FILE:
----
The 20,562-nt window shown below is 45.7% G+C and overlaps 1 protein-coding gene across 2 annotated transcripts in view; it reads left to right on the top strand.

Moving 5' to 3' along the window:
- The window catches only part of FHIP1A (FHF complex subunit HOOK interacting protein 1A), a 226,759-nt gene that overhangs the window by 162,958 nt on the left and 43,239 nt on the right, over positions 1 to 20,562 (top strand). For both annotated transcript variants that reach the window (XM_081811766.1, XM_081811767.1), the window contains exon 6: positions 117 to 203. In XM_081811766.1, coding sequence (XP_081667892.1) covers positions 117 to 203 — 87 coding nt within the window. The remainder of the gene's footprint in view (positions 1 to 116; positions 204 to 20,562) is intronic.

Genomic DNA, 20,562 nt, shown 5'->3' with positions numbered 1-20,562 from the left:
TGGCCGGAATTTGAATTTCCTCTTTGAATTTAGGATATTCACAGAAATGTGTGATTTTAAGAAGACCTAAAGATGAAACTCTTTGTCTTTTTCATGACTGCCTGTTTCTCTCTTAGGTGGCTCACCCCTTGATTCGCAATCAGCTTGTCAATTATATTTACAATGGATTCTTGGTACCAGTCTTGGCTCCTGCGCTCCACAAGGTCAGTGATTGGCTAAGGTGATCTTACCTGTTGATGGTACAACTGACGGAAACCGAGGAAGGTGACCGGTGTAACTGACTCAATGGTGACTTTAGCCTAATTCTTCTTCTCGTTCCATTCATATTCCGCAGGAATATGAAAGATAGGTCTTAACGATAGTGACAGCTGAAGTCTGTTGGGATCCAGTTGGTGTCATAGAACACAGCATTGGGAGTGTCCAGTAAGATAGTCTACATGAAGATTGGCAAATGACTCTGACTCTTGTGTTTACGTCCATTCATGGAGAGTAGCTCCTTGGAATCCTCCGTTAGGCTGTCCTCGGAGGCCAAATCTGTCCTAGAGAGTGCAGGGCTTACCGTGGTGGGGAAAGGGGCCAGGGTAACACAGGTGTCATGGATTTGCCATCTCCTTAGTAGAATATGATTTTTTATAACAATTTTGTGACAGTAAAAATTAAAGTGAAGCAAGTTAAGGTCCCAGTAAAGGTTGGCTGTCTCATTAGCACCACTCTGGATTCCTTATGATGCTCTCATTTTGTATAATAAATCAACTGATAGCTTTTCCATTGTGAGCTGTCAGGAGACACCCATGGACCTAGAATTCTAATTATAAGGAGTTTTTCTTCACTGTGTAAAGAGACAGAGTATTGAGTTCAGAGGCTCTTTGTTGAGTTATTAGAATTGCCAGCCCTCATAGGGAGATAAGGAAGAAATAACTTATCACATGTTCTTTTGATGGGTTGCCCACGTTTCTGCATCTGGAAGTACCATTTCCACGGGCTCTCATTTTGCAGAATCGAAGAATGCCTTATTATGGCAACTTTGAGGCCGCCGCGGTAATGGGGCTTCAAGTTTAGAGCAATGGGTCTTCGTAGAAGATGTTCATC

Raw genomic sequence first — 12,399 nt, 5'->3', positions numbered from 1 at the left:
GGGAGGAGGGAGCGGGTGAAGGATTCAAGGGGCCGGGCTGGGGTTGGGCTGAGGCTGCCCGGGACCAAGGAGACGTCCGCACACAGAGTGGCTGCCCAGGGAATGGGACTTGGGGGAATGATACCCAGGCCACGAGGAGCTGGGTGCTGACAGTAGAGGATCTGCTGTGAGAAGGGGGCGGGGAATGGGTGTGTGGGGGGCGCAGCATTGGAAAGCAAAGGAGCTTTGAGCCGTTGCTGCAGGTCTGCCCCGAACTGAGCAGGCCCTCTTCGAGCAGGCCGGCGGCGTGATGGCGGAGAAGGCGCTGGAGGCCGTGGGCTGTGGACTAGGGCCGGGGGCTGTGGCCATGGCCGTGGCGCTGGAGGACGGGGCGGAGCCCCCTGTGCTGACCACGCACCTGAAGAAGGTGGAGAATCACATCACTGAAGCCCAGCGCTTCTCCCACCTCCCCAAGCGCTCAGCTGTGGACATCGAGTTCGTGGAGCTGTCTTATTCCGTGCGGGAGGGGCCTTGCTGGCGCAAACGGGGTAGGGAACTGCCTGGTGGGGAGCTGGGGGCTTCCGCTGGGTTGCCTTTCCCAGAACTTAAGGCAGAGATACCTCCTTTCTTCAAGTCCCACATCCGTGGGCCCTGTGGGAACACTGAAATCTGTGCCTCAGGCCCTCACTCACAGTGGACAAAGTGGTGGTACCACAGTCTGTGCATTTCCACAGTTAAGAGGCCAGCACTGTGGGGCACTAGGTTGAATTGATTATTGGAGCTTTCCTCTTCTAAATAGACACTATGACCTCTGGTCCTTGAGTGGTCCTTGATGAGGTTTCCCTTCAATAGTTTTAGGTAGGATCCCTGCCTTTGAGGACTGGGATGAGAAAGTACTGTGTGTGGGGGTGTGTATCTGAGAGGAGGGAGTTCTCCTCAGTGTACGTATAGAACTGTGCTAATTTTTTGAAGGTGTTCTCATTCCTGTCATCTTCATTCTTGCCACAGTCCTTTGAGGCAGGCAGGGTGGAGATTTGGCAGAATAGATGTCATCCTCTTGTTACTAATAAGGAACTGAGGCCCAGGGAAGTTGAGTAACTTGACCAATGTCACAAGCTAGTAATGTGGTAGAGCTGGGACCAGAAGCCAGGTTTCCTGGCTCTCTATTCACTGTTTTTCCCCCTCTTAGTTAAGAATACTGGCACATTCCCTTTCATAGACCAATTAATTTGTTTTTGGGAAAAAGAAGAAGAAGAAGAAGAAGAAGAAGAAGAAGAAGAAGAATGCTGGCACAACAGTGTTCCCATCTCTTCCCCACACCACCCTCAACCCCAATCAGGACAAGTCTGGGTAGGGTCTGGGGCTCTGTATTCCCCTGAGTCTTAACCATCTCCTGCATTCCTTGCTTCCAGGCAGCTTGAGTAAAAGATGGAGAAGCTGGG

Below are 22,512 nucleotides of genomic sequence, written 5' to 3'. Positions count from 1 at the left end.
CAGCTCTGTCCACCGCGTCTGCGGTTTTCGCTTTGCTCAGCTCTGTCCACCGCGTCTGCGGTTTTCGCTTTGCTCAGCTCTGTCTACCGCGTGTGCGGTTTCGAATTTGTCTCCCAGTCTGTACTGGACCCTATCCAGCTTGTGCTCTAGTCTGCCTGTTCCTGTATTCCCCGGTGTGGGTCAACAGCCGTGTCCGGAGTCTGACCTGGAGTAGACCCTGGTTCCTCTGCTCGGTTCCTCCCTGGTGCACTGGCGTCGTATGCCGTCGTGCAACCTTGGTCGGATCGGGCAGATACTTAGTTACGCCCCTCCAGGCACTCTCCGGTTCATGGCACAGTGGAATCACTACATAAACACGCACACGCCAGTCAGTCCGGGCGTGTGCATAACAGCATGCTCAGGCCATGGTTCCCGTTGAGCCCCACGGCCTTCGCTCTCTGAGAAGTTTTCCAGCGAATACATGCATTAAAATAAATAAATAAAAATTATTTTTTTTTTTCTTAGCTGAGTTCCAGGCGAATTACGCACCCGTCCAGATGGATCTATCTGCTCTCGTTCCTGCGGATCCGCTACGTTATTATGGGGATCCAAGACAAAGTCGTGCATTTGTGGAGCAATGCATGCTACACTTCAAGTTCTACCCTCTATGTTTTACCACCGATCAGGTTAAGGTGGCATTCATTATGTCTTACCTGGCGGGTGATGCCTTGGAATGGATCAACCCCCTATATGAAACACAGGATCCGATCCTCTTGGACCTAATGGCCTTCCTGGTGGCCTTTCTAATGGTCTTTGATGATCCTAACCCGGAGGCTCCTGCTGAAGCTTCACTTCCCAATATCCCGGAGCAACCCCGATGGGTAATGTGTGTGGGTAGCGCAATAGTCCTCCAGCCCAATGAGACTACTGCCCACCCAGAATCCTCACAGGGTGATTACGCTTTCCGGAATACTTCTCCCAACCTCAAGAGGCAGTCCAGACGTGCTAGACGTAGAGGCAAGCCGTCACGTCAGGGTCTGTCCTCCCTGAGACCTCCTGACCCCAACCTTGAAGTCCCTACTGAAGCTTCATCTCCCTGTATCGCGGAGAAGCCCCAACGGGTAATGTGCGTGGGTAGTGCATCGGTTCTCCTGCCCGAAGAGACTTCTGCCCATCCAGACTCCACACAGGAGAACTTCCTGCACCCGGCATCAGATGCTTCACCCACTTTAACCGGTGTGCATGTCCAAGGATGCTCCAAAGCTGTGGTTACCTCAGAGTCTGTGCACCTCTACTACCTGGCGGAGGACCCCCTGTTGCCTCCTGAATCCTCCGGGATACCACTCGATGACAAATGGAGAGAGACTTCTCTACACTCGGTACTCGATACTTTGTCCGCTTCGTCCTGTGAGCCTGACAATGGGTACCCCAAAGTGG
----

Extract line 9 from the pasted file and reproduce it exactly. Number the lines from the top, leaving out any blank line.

CAGCTCTGTCCACCGCGTCTGCGGTTTTCGCTTTGCTCAGCTCTGTCCACCGCGTCTGCGGTTTTCGCTTTGCTCAGCTCTGTCTACCGCGTGTGCGGTTTCGAATTTGTCTCCCAGTCTGTACTGGACCCTATCCAGCTTGTGCTCTAGTCTGCCTGTTCCTGTATTCCCCGGTGTGGGTCAACAGCCGTGTCCGGAGTCTGACCTGGAGTAGACCCTGGTTCCTCTGCTCGGTTCCTCCCTGGTGCACTGGCGTCGTATGCCGTCGTGCAACCTTGGTCGGATCGGGCAGATACTTAGTTACGCCCCTCCAGGCACTCTCCGGTTCATGGCACAGTGGAATCACTACATAAACACGCACACGCCAGTCAGTCCGGGCGTGTGCATAACAGCATGCTCAGGCCATGGTTCCCGTTGAGCCCCACGGCCTTCGCTCTCTGAGAAGTTTTCCAGCGAATACATGCATTAAAATAAATAAATAAAAATTATTTTTTTTTTTCTTAGCTGAGTTCCAGGCGAATTACGCACCCGTCCAGATGGATCTATCTGCTCTCGTTCCTGCGGATCCGCTACGTTATTATGGGGATCCAAGACAAAGTCGTGCATTTGTGGAGCAATGCATGCTACACTTCAAGTTCTACCCTCTATGTTTTACCACCGATCAGGTTAAGGTGGCATTCATTATGTCTTACCTGGCGGGTGATGCCTTGGAATGGATCAACCCCCTATATGAAACACAGGATCCGATCCTCTTGGACCTAATGGCCTTCCTGGTGGCCTTTCTAATGGTCTTTGATGATCCTAACCCGGAGGCTCCTGCTGAAGCTTCACTTCCCAATATCCCGGAGCAACCCCGATGGGTAATGTGTGTGGGTAGCGCAATAGTCCTCCAGCCCAATGAGACTACTGCCCACCCAGAATCCTCACAGGGTGATTACGCTTTCCGGAATACTTCTCCCAACCTCAAGAGGCAGTCCAGACGTGCTAGACGTAGAGGCAAGCCGTCACGTCAGGGTCTGTCCTCCCTGAGACCTCCTGACCCCAACCTTGAAGTCCCTACTGAAGCTTCATCTCCCTGTATCGCGGAGAAGCCCCAACGGGTAATGTGCGTGGGTAGTGCATCGGTTCTCCTGCCCGAAGAGACTTCTGCCCATCCAGACTCCACACAGGAGAACTTCCTGCACCCGGCATCAGATGCTTCACCCACTTTAACCGGTGTGCATGTCCAAGGATGCTCCAAAGCTGTGGTTACCTCAGAGTCTGTGCACCTCTACTACCTGGCGGAGGACCCCCTGTTGCCTCCTGAATCCTCCGGGATACCACTCGATGACAAATGGAGAGAGACTTCTCTACACTCGGTACTCGATACTTTGTCCGCTTCGTCCTGTGAGCCTGACAATGGGTACCCCAAAGTGG